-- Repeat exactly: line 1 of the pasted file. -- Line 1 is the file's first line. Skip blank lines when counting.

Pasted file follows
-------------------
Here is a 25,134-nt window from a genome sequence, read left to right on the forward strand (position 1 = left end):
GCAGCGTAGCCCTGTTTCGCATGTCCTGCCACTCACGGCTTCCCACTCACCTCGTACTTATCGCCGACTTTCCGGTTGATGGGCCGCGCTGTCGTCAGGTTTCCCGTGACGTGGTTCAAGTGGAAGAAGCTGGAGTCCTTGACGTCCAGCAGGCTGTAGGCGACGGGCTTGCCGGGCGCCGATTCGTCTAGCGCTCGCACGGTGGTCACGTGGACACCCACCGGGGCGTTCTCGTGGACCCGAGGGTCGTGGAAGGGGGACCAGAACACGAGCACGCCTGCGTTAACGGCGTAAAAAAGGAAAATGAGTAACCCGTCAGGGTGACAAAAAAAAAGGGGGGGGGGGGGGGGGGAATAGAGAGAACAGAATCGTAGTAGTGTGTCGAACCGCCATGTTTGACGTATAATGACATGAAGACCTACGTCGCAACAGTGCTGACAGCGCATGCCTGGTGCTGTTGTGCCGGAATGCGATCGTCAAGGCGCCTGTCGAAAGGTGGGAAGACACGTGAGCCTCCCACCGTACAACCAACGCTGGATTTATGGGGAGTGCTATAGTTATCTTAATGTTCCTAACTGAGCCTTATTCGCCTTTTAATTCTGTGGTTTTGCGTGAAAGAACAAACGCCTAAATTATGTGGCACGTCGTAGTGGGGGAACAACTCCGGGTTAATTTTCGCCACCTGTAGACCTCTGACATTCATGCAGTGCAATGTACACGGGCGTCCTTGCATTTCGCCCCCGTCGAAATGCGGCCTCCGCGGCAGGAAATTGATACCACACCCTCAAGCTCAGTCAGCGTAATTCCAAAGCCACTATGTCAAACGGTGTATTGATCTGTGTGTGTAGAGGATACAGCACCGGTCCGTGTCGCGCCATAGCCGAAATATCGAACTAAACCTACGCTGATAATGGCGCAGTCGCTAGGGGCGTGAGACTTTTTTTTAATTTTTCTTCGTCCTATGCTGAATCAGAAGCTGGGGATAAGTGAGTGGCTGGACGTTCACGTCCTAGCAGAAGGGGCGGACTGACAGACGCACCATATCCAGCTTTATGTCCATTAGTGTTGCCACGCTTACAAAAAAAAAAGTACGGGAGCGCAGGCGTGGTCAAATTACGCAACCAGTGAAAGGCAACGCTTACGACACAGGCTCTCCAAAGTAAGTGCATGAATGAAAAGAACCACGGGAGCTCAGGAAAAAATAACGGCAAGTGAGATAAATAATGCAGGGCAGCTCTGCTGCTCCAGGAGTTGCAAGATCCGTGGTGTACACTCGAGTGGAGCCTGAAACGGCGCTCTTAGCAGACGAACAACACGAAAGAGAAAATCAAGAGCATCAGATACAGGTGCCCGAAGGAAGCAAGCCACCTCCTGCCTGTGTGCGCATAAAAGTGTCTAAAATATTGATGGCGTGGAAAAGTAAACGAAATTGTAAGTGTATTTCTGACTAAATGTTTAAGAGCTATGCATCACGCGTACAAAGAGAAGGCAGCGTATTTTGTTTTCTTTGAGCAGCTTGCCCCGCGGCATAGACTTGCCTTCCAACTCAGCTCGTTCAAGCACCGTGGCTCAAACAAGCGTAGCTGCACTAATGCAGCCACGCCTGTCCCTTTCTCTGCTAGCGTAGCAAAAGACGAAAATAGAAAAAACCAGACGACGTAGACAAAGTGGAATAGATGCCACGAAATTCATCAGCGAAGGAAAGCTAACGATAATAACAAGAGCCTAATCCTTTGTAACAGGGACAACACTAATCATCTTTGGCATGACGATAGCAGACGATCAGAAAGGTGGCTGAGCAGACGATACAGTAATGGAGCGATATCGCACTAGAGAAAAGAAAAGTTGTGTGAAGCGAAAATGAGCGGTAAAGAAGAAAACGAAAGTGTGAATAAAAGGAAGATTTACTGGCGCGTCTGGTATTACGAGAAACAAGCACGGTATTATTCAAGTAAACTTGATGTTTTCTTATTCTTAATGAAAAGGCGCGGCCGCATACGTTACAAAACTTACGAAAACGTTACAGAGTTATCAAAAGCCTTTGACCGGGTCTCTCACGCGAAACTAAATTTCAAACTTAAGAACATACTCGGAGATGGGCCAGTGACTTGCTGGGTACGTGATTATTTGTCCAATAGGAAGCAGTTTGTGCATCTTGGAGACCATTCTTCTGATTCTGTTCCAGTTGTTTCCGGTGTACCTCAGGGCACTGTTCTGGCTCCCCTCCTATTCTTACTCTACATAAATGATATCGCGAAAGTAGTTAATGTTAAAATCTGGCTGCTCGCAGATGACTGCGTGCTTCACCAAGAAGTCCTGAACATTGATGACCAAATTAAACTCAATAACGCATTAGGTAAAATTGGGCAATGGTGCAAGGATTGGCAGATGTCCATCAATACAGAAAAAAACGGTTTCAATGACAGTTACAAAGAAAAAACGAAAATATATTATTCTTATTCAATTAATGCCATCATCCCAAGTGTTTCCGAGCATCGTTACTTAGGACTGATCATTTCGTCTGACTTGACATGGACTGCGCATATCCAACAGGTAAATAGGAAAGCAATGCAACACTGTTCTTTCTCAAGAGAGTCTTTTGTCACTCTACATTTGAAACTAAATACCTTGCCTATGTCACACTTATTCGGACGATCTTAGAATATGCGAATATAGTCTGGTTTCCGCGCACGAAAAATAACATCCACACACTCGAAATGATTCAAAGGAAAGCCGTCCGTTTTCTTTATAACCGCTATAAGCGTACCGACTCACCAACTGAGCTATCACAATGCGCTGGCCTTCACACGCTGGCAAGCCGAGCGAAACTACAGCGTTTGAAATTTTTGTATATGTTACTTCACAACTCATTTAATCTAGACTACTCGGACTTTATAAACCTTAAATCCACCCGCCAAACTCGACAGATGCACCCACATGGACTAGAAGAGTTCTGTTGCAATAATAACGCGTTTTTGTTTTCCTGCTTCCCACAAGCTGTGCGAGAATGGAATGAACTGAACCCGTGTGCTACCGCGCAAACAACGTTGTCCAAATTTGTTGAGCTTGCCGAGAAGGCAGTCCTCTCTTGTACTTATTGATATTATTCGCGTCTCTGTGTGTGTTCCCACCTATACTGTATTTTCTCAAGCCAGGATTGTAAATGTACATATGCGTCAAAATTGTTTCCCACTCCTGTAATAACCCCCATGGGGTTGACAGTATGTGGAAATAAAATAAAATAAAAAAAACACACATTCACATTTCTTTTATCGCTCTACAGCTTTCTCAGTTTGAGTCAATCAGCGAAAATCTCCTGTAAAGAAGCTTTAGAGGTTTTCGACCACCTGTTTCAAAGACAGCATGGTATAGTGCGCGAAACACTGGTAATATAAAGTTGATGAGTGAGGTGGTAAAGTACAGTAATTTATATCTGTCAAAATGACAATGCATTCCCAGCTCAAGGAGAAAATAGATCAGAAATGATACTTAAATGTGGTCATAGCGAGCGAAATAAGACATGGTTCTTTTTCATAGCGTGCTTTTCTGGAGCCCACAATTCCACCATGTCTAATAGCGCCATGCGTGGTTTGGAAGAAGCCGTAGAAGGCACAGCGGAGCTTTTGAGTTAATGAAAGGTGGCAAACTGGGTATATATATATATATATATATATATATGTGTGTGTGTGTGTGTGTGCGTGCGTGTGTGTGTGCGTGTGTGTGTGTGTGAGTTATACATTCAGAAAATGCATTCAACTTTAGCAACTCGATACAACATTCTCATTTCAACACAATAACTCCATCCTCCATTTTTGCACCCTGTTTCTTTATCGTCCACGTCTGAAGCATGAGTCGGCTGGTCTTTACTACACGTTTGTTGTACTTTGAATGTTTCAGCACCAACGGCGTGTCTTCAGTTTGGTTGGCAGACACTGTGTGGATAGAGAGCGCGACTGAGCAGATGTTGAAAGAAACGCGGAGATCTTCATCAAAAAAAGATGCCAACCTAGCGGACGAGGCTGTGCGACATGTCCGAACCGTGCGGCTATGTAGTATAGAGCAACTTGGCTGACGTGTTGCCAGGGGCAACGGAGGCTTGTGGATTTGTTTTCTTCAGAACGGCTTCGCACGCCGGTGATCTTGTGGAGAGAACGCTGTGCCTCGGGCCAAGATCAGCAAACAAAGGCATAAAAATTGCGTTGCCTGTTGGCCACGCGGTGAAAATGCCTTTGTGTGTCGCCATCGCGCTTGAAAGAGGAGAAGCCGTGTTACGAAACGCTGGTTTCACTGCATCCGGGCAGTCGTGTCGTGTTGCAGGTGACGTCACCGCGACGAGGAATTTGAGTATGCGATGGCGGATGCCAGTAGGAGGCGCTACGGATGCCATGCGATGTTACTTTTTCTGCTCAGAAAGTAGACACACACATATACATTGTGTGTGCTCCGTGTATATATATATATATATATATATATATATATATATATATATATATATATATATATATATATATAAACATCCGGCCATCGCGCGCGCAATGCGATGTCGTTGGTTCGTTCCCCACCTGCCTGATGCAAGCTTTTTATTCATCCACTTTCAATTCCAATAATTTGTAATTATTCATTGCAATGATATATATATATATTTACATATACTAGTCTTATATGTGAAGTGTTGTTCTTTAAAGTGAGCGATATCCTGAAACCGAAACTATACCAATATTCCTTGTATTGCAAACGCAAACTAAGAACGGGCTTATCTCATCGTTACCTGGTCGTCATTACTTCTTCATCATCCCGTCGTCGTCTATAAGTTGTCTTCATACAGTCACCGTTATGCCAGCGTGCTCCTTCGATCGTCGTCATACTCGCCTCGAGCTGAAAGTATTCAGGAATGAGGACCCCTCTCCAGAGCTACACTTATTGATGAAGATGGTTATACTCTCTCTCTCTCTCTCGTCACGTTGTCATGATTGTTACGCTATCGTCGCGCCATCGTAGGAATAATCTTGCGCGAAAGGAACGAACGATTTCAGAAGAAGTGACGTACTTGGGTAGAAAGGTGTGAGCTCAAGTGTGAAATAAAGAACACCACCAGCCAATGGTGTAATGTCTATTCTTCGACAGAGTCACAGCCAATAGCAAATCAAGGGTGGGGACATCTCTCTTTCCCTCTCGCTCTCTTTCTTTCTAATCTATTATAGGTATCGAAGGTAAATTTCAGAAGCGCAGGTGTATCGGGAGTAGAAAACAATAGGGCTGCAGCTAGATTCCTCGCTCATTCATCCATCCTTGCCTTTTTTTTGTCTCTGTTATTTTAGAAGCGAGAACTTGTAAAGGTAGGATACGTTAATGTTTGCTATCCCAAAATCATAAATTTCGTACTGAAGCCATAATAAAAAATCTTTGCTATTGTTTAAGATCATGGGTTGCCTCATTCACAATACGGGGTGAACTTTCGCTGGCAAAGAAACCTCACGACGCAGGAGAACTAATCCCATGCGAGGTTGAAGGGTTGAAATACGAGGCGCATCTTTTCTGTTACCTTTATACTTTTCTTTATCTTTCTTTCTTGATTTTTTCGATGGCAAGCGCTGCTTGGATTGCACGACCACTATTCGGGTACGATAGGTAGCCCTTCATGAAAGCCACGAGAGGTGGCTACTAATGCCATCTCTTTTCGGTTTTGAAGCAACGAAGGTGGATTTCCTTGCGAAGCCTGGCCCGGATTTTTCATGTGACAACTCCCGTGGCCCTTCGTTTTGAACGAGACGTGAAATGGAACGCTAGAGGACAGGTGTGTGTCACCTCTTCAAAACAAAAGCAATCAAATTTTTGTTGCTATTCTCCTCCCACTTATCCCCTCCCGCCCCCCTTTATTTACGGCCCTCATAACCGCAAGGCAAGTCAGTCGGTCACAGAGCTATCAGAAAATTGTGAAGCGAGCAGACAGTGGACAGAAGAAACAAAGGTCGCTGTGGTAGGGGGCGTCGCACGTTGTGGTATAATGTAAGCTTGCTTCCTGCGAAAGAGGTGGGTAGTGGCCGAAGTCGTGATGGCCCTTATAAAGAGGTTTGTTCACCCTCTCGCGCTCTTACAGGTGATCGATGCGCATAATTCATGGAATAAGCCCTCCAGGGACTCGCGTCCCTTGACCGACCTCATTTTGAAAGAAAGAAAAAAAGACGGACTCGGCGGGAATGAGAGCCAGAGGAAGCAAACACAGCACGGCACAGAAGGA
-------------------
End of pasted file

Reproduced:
Here is a 25,134-nt window from a genome sequence, read left to right on the forward strand (position 1 = left end):